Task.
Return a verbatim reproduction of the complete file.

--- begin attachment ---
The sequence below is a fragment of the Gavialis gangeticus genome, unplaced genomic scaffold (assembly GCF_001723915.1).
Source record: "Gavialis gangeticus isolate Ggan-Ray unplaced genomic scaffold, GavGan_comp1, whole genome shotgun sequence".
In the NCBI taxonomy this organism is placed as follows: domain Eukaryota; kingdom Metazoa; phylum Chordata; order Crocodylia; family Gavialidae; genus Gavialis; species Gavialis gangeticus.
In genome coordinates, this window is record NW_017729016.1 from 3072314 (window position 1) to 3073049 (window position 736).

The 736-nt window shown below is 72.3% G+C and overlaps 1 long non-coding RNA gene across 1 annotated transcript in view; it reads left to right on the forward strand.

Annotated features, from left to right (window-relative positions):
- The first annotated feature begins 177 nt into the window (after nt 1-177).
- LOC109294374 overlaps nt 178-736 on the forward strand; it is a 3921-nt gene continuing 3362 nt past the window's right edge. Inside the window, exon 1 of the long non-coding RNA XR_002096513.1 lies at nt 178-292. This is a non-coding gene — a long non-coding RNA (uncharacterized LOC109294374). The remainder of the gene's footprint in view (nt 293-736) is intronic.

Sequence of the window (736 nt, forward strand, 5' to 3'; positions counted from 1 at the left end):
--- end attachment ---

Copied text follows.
The sequence below is a fragment of the Gavialis gangeticus genome, unplaced genomic scaffold (assembly GCF_001723915.1).
Source record: "Gavialis gangeticus isolate Ggan-Ray unplaced genomic scaffold, GavGan_comp1, whole genome shotgun sequence".
In the NCBI taxonomy this organism is placed as follows: domain Eukaryota; kingdom Metazoa; phylum Chordata; order Crocodylia; family Gavialidae; genus Gavialis; species Gavialis gangeticus.
In genome coordinates, this window is record NW_017729016.1 from 3072314 (window position 1) to 3073049 (window position 736).

The 736-nt window shown below is 72.3% G+C and overlaps 1 long non-coding RNA gene across 1 annotated transcript in view; it reads left to right on the forward strand.

Annotated features, from left to right (window-relative positions):
- The first annotated feature begins 177 nt into the window (after nt 1-177).
- LOC109294374 overlaps nt 178-736 on the forward strand; it is a 3921-nt gene continuing 3362 nt past the window's right edge. Inside the window, exon 1 of the long non-coding RNA XR_002096513.1 lies at nt 178-292. This is a non-coding gene — a long non-coding RNA (uncharacterized LOC109294374). The remainder of the gene's footprint in view (nt 293-736) is intronic.

Sequence of the window (736 nt, forward strand, 5' to 3'; positions counted from 1 at the left end):